Indigestion could be caused by eating too quickly, diet, or smoking. Other causes include health problems such as gallstones or a blockage within your intestines.
For indigestion, changing your diet and learning to manage stress might be the best treatment options.
3. Peptic Ulcers
A sore on the lining of your digestive tract is known as a peptic ulcer. These are further subdivided into gastric ulcers, which happen inside your stomach, and duodenal ulcers, which occur on the inside of your small intestine.
Ulcers are caused by bacteria, regular use of pain medicine, and other medications. Excessive acid production as a result of Zollinger-Ellison syndrome also causes ulcers.
It’s a common misconception that spicy foods cause ulcers; while they can make ulcers more painful, they are not a cause.
The symptoms of an ulcer include burning stomach pain in the middle or upper stomach (which may present as pain on the left side under the rib cage), bloating, nausea or vomiting, and heartburn. Stomach acid often makes the pain worse, although it should be noted that 75% percent of people with ulcers are asymptomatic (have no symptoms).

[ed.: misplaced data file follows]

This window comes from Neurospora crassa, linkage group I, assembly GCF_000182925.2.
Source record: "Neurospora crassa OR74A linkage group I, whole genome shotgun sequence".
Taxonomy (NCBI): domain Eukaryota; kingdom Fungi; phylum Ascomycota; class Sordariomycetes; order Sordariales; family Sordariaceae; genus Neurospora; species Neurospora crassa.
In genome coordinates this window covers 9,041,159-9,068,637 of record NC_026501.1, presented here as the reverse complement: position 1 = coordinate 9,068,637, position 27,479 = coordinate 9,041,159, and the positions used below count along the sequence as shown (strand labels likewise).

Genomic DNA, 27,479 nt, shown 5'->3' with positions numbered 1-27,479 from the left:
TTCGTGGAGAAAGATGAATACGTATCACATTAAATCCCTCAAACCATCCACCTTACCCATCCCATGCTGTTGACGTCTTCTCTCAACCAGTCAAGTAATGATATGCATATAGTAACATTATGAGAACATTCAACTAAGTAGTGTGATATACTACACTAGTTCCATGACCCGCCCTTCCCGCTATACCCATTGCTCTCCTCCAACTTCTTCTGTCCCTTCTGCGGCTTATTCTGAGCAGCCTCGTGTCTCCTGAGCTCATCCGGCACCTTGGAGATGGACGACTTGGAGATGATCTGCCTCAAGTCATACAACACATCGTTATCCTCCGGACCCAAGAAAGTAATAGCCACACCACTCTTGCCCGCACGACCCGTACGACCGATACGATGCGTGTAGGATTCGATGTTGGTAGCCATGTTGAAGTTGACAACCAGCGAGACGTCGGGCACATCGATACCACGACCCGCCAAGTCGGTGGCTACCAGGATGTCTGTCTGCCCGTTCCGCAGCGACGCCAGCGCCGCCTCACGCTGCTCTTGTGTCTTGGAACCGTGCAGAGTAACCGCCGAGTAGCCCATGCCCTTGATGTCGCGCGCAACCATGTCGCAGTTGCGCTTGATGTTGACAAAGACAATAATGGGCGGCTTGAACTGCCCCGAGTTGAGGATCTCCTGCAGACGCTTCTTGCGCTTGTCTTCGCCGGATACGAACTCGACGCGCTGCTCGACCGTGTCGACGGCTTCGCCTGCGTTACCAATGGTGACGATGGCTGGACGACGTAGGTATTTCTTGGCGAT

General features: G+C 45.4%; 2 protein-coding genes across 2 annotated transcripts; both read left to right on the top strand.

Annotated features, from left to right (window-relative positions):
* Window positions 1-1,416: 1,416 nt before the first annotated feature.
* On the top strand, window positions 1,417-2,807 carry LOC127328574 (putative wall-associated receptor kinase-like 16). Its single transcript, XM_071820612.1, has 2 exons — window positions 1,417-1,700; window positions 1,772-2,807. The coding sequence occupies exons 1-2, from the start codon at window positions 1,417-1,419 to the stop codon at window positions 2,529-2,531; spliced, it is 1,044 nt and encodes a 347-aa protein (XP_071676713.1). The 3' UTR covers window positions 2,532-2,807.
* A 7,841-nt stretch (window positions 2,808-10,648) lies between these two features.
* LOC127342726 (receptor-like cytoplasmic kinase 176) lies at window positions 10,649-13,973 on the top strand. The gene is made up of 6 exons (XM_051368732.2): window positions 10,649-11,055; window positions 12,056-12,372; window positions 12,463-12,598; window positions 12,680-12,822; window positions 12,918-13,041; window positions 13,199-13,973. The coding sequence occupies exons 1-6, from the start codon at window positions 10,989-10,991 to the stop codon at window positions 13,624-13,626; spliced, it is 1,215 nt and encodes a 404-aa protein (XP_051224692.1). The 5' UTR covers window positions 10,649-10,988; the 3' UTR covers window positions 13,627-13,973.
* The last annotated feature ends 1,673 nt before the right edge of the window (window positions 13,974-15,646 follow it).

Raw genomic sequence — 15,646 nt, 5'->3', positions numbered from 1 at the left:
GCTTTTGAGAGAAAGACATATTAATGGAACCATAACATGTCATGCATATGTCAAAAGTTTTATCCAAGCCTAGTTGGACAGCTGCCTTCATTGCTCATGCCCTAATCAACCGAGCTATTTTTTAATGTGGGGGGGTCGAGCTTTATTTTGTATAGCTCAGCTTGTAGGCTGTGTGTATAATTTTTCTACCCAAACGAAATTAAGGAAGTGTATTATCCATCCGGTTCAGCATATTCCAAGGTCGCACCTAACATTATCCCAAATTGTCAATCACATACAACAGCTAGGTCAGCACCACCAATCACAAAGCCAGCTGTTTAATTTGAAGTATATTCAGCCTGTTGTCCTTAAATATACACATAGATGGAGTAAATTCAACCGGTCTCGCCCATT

Ulcers can be treated by taking proton pump inhibitors (PPI), which reduce acid in order to allow the ulcer to heal. If you are suffering from a bacterial infection, then antibiotics may be prescribed.
4. Severe Allergic Reaction (Anaphylaxis)
A sharp pain under your left rib cage after eating could also be caused by allergic reaction, also known as anaphylaxis. Other symptoms of an allergic reaction include difficulty breathing, vomiting, skin irritation, increased heart rate, hives, wheezing and a drop in blood pressure.